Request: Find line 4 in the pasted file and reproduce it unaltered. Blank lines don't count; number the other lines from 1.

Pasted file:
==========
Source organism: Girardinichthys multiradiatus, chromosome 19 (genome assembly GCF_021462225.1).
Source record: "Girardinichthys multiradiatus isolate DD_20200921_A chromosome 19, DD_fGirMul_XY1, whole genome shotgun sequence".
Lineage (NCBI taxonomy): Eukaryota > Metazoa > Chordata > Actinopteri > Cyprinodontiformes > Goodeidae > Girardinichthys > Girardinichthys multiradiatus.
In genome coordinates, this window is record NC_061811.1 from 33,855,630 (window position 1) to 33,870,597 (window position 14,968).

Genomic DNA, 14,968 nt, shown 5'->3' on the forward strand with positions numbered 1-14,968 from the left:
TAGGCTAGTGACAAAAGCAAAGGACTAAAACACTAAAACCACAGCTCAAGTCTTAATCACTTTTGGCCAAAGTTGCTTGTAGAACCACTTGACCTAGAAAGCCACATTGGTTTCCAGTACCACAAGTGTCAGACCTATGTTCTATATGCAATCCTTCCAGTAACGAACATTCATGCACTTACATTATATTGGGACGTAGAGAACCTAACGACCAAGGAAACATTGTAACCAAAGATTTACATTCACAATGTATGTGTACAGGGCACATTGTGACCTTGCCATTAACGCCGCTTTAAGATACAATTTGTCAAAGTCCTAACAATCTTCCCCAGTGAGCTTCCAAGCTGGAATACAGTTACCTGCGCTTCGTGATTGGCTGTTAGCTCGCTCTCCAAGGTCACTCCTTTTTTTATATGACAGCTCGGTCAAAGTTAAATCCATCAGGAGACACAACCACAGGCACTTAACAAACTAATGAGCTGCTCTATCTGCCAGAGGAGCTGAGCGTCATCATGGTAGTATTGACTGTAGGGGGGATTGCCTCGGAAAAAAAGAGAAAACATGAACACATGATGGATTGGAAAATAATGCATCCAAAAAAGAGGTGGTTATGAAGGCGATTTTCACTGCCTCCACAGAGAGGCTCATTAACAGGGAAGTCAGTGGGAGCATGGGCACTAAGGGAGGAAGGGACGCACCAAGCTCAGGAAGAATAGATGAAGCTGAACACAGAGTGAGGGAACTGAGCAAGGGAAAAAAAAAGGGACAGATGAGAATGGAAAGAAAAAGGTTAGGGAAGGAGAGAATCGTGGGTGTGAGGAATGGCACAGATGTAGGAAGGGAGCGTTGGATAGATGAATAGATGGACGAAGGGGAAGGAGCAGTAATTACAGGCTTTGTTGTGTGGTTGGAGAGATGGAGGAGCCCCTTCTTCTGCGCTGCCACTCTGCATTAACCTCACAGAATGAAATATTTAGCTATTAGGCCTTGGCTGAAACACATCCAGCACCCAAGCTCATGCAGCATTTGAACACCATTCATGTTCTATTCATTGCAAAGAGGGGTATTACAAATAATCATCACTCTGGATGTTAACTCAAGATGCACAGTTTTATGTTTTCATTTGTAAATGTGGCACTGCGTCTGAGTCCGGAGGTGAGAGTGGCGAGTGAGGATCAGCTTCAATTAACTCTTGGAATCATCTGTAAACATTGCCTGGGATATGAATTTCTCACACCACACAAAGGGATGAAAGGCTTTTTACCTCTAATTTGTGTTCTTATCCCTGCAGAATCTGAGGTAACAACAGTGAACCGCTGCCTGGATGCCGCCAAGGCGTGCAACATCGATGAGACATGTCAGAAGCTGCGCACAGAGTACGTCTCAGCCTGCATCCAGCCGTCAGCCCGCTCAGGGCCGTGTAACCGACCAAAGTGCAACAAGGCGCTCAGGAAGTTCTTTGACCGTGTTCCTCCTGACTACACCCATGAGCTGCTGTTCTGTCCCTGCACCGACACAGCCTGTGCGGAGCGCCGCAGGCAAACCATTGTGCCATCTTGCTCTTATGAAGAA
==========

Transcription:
In genome coordinates, this window is record NC_061811.1 from 33,855,630 (window position 1) to 33,870,597 (window position 14,968).